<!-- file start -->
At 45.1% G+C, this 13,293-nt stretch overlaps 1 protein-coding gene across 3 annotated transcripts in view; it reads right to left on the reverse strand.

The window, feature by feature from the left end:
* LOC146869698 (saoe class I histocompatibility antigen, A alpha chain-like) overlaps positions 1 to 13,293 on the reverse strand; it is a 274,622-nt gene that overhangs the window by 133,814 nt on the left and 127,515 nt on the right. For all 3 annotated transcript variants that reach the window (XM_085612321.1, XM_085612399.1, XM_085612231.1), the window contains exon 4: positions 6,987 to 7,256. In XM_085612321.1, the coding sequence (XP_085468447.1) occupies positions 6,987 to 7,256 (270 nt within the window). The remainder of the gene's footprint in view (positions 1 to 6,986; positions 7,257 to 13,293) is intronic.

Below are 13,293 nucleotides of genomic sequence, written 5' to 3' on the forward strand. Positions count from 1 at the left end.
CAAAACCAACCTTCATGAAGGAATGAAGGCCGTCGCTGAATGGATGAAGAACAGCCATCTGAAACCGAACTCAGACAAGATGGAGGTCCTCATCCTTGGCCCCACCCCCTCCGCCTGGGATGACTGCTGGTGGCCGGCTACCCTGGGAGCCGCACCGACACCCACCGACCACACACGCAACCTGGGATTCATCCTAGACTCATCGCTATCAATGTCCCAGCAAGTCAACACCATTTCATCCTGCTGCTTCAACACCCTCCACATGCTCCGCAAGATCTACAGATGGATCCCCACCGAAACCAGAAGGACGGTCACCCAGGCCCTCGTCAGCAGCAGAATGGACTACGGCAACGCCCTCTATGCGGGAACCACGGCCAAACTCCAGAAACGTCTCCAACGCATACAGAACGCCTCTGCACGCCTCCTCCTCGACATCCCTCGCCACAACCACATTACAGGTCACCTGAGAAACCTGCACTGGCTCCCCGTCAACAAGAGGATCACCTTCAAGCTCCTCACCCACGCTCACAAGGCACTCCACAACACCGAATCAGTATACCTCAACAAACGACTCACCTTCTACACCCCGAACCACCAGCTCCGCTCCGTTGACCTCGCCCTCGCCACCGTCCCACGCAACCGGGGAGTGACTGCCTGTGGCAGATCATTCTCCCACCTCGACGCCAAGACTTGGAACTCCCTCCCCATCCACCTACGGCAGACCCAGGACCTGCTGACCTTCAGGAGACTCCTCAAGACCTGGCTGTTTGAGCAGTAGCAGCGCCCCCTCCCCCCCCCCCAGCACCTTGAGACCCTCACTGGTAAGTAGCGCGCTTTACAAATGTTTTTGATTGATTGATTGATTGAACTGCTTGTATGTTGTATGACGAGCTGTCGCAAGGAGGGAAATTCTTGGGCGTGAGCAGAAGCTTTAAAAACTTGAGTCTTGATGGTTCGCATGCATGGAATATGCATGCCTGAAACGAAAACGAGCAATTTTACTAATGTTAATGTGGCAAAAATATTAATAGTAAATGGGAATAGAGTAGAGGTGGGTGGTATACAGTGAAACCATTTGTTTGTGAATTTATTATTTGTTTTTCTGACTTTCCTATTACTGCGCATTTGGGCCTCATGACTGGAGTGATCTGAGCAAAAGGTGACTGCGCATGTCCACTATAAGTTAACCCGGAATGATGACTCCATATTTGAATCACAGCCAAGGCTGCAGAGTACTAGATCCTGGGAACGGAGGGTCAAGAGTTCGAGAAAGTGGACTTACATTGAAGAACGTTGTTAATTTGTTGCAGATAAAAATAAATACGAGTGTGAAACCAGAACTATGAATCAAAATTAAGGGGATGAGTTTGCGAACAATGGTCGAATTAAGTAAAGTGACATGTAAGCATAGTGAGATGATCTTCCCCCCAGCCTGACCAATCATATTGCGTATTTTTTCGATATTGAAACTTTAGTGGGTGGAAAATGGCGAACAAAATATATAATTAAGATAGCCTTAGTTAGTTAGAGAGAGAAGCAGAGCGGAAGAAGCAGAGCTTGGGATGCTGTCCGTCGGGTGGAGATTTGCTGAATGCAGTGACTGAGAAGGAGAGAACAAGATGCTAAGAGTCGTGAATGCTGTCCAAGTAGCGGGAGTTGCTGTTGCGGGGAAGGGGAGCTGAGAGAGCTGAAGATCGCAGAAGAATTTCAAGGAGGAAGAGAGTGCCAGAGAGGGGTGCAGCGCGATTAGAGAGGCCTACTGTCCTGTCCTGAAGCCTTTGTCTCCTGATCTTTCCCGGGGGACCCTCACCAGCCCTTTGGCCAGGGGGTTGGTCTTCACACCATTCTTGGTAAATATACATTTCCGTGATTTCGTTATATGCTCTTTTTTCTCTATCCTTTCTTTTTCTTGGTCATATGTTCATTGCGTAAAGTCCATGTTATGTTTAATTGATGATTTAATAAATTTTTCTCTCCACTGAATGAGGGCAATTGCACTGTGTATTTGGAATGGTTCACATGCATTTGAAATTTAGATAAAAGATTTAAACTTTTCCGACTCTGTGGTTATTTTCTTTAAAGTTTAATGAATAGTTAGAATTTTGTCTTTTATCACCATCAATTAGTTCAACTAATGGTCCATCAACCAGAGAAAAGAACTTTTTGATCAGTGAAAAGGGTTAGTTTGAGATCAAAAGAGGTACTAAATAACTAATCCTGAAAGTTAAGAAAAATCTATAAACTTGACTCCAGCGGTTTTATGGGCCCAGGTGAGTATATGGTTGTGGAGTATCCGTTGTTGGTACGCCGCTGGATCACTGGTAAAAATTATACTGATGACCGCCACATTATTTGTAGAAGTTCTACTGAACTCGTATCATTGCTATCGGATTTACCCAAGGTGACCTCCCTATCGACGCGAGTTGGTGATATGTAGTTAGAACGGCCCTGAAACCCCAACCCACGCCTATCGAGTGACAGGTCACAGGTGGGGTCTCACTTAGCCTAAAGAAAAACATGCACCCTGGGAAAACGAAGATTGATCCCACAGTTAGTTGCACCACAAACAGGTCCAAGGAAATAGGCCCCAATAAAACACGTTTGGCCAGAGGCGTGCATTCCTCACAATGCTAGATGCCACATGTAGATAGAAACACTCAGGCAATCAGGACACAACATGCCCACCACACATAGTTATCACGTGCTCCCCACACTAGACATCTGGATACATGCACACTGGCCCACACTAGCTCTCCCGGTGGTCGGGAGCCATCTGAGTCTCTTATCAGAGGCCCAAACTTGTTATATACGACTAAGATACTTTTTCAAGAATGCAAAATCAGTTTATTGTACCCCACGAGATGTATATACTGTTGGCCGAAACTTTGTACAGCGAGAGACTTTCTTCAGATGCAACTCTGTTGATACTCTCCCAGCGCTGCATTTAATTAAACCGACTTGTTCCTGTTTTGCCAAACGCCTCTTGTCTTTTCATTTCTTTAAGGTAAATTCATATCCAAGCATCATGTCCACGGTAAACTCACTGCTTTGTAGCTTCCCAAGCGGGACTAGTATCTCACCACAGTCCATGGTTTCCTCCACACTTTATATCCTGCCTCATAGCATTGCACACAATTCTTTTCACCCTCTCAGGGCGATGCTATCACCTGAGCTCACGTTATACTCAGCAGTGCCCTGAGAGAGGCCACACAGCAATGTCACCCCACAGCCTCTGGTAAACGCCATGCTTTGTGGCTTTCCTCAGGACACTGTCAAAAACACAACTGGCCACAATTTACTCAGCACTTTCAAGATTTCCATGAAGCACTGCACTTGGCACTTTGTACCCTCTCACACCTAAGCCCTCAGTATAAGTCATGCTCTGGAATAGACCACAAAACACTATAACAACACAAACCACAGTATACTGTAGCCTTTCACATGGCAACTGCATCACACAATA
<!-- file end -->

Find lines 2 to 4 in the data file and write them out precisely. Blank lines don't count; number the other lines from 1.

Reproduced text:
The window, feature by feature from the left end:
* LOC146869698 (saoe class I histocompatibility antigen, A alpha chain-like) overlaps positions 1 to 13,293 on the reverse strand; it is a 274,622-nt gene that overhangs the window by 133,814 nt on the left and 127,515 nt on the right. For all 3 annotated transcript variants that reach the window (XM_085612321.1, XM_085612399.1, XM_085612231.1), the window contains exon 4: positions 6,987 to 7,256. In XM_085612321.1, the coding sequence (XP_085468447.1) occupies positions 6,987 to 7,256 (270 nt within the window). The remainder of the gene's footprint in view (positions 1 to 6,986; positions 7,257 to 13,293) is intronic.

Below are 13,293 nucleotides of genomic sequence, written 5' to 3' on the forward strand. Positions count from 1 at the left end.